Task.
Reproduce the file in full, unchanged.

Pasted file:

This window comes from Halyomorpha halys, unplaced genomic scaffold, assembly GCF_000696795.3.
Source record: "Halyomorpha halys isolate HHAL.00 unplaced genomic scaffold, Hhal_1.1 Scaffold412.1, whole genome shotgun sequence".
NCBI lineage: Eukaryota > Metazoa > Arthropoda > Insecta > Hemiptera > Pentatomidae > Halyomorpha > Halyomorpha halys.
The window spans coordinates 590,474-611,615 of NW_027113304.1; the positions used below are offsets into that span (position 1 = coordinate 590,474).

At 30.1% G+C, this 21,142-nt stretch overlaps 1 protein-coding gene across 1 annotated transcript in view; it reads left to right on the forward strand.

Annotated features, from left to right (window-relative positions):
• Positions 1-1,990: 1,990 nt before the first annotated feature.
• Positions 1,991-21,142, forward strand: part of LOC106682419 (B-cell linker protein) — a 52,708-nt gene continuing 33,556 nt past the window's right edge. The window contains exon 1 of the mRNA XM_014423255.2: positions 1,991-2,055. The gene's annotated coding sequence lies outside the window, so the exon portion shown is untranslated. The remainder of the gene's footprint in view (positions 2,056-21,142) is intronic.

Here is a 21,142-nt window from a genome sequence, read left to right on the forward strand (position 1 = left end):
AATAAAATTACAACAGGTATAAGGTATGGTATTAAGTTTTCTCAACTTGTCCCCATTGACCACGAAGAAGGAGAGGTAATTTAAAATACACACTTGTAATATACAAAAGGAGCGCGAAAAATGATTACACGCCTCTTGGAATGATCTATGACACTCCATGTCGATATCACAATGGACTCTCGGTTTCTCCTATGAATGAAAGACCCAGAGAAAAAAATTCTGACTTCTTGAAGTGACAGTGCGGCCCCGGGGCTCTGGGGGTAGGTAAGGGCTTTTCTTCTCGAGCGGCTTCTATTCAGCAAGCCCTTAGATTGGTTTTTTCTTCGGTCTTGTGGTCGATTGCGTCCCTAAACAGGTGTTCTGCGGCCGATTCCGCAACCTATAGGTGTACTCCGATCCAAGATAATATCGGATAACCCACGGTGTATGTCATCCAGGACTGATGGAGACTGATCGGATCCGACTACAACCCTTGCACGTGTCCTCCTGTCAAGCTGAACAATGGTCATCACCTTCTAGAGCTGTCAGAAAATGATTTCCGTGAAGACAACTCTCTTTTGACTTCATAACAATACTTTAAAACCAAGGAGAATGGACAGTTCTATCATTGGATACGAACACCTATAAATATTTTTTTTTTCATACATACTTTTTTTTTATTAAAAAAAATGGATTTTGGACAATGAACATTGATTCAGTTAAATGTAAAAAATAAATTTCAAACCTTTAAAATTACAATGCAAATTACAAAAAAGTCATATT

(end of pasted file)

This window comes from Halyomorpha halys, unplaced genomic scaffold, assembly GCF_000696795.3.
Source record: "Halyomorpha halys isolate HHAL.00 unplaced genomic scaffold, Hhal_1.1 Scaffold412.1, whole genome shotgun sequence".
NCBI lineage: Eukaryota > Metazoa > Arthropoda > Insecta > Hemiptera > Pentatomidae > Halyomorpha > Halyomorpha halys.
The window spans coordinates 590,474-611,615 of NW_027113304.1; the positions used below are offsets into that span (position 1 = coordinate 590,474).

At 30.1% G+C, this 21,142-nt stretch overlaps 1 protein-coding gene across 1 annotated transcript in view; it reads left to right on the forward strand.

Annotated features, from left to right (window-relative positions):
• Positions 1-1,990: 1,990 nt before the first annotated feature.
• Positions 1,991-21,142, forward strand: part of LOC106682419 (B-cell linker protein) — a 52,708-nt gene continuing 33,556 nt past the window's right edge. The window contains exon 1 of the mRNA XM_014423255.2: positions 1,991-2,055. The gene's annotated coding sequence lies outside the window, so the exon portion shown is untranslated. The remainder of the gene's footprint in view (positions 2,056-21,142) is intronic.

Here is a 21,142-nt window from a genome sequence, read left to right on the forward strand (position 1 = left end):
AATAAAATTACAACAGGTATAAGGTATGGTATTAAGTTTTCTCAACTTGTCCCCATTGACCACGAAGAAGGAGAGGTAATTTAAAATACACACTTGTAATATACAAAAGGAGCGCGAAAAATGATTACACGCCTCTTGGAATGATCTATGACACTCCATGTCGATATCACAATGGACTCTCGGTTTCTCCTATGAATGAAAGACCCAGAGAAAAAAATTCTGACTTCTTGAAGTGACAGTGCGGCCCCGGGGCTCTGGGGGTAGGTAAGGGCTTTTCTTCTCGAGCGGCTTCTATTCAGCAAGCCCTTAGATTGGTTTTTTCTTCGGTCTTGTGGTCGATTGCGTCCCTAAACAGGTGTTCTGCGGCCGATTCCGCAACCTATAGGTGTACTCCGATCCAAGATAATATCGGATAACCCACGGTGTATGTCATCCAGGACTGATGGAGACTGATCGGATCCGACTACAACCCTTGCACGTGTCCTCCTGTCAAGCTGAACAATGGTCATCACCTTCTAGAGCTGTCAGAAAATGATTTCCGTGAAGACAACTCTCTTTTGACTTCATAACAATACTTTAAAACCAAGGAGAATGGACAGTTCTATCATTGGATACGAACACCTATAAATATTTTTTTTTTCATACATACTTTTTTTTTATTAAAAAAAATGGATTTTGGACAATGAACATTGATTCAGTTAAATGTAAAAAATAAATTTCAAACCTTTAAAATTACAATGCAAATTACAAAAAAGTCATATT